Agriculture is currently being positioned as a potential backbone for Nigeria’s economy. The sector is one of few that have benefitted from policy continuity after the change in administration four years ago. However, agricultural GDP growth has not accelerated at the desired pace. Over the past eight quarters, the sector has grown by an average of 2.7% y/y. In Q4 2018, it expanded by 2.5% y/y. The slow pace of growth is partly linked to output losses due to poor storage, logistics issues and challenges in the middle belt. Furthermore, export activities (particularly with neighbouring countries that have porous borders) by farmers which are not formally captured result in distorted data.
- To reduce post-harvest losses, the FGN has adopted a new transportation model which will connect eleven states in the Lagos-Kano-Jibiya (LAKAJI) corridor. The corridor is a 1,225 km transport route that runs from Lagos state through the commercial centre of Kano state before ending in Jibiya, Katsina state, which is near the Niger Republic border.
- This transport corridor, when completed, should promote ease of distribution as farmers will be able to arrange pick-up from the farm-gate or transport produce to designated aggregated zones or commodity markets.
- During our most recent visit to Abuja, we learnt that the authorities are currently considering solar-generated energy for large-scale refrigeration and freezing of perishable goods, before transporting from points of production in the Northern region to markets in Southern Nigeria. This will also assist with curbing output losses.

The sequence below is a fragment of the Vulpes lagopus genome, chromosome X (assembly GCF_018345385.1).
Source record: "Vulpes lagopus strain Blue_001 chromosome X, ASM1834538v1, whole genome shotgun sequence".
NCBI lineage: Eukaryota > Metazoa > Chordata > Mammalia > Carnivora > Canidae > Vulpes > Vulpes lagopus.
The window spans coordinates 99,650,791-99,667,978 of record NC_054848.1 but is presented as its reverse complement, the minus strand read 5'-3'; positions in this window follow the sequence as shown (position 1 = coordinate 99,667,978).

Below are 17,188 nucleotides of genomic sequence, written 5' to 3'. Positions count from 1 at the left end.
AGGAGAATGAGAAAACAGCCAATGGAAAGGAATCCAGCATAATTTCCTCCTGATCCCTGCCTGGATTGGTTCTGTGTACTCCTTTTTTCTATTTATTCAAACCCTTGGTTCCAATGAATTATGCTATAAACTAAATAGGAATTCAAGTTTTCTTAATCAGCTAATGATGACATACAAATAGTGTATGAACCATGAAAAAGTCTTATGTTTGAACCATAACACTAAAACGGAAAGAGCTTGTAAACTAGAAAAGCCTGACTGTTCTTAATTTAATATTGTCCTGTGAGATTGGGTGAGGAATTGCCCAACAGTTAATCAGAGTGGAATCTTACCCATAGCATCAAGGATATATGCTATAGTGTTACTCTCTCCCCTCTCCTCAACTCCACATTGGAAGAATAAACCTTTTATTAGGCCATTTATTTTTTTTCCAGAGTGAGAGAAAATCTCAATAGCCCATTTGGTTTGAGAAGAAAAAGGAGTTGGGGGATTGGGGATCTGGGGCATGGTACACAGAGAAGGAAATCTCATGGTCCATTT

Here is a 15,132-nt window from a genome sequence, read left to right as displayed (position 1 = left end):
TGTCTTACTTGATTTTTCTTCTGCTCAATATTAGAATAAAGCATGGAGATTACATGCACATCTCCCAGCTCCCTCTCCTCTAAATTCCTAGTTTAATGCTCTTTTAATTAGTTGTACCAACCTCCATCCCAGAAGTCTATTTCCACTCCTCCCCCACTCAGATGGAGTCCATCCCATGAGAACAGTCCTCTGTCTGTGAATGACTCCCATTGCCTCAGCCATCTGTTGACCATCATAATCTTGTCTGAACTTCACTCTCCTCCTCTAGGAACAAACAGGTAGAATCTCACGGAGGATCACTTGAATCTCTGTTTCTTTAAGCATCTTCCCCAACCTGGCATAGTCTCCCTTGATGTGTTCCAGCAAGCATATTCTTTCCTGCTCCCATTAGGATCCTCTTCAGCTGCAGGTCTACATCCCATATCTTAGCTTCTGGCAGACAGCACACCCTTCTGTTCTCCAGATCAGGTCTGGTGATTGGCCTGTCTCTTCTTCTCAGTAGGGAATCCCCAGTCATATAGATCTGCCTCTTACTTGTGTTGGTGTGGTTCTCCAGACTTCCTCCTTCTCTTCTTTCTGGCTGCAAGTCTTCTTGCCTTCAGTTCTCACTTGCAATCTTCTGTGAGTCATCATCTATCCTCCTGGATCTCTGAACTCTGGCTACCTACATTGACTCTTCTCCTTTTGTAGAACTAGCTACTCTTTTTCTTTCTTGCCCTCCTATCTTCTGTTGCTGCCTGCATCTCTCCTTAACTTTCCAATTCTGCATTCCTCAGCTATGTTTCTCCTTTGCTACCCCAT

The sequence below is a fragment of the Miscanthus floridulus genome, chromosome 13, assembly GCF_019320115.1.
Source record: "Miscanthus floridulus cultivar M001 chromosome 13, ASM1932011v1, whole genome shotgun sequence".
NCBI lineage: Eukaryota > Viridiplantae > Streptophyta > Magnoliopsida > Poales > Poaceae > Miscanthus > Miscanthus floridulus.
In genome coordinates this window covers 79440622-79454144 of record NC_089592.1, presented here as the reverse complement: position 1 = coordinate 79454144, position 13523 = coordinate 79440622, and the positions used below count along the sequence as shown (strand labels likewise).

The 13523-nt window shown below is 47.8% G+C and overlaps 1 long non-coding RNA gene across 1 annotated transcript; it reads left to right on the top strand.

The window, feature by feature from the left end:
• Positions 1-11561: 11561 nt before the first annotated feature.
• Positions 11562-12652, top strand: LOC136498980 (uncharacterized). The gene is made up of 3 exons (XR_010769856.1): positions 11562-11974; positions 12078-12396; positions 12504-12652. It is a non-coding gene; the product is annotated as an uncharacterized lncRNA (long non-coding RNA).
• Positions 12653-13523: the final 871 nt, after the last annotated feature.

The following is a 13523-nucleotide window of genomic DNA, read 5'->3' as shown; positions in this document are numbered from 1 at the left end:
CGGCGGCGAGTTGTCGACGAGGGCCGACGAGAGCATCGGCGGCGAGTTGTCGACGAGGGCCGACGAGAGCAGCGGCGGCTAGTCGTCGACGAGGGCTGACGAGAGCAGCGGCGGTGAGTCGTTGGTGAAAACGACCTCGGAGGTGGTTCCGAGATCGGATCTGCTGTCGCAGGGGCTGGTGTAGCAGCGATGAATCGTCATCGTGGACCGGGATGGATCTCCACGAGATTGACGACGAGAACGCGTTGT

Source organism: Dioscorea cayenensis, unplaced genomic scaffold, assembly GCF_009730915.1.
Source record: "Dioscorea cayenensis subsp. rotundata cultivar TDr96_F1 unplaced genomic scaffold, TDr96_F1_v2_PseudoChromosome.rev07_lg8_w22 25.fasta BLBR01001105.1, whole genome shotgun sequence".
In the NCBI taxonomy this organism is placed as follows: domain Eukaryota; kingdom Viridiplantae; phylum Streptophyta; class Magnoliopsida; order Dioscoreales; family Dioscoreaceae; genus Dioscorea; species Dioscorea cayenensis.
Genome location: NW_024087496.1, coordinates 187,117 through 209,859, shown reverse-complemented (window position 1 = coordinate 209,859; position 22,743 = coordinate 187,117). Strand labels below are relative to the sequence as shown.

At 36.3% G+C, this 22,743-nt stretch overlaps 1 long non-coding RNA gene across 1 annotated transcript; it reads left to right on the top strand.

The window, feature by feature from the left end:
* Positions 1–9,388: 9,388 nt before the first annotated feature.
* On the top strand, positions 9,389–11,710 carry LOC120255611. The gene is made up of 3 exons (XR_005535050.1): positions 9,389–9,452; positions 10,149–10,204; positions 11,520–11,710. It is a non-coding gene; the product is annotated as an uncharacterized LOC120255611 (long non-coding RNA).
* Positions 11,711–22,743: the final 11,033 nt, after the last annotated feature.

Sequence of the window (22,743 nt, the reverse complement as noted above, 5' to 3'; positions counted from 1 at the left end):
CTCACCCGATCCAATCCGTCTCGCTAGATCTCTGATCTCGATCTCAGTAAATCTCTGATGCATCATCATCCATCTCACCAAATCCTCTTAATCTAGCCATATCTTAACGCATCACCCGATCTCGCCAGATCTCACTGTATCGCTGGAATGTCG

- The narrative around agriculture in Nigeria is gradually changing. Based on official data, the average age of farmers over the past 40 years has been between 50 -75 years. However, over the past four years, there has been an influx of young adults into the sector, aged 30 -40 years. Its value chain is broad and provides an opportunity to boost job creation as well as promote entrepreneurship.
- Farming has also received support from technology services. For example, due to the high cost of securing tractors, small-scale farmers struggle with producing high yields. However, in mid-2014, an app (Hello Tractor) which connects tractor owners and small-scale farmers was introduced in Nigeria.
- The app enables small-scale farmers to request and pay for tractor services via SMS and mobile money, as and when they need specific services.
- The shift towards export-orientation could be achieved quicker using agricultural products. Therefore, we view the CBN’s recent announcement to extend a N200bn facility to farmers for exportation of Agric-related products as a step in the right direction.
- As with most sectors, to boost economic activity, structural deficits such as power shortages still need to be addressed. Furthermore, promoting technology and training farmers will have a lasting effect on the sector.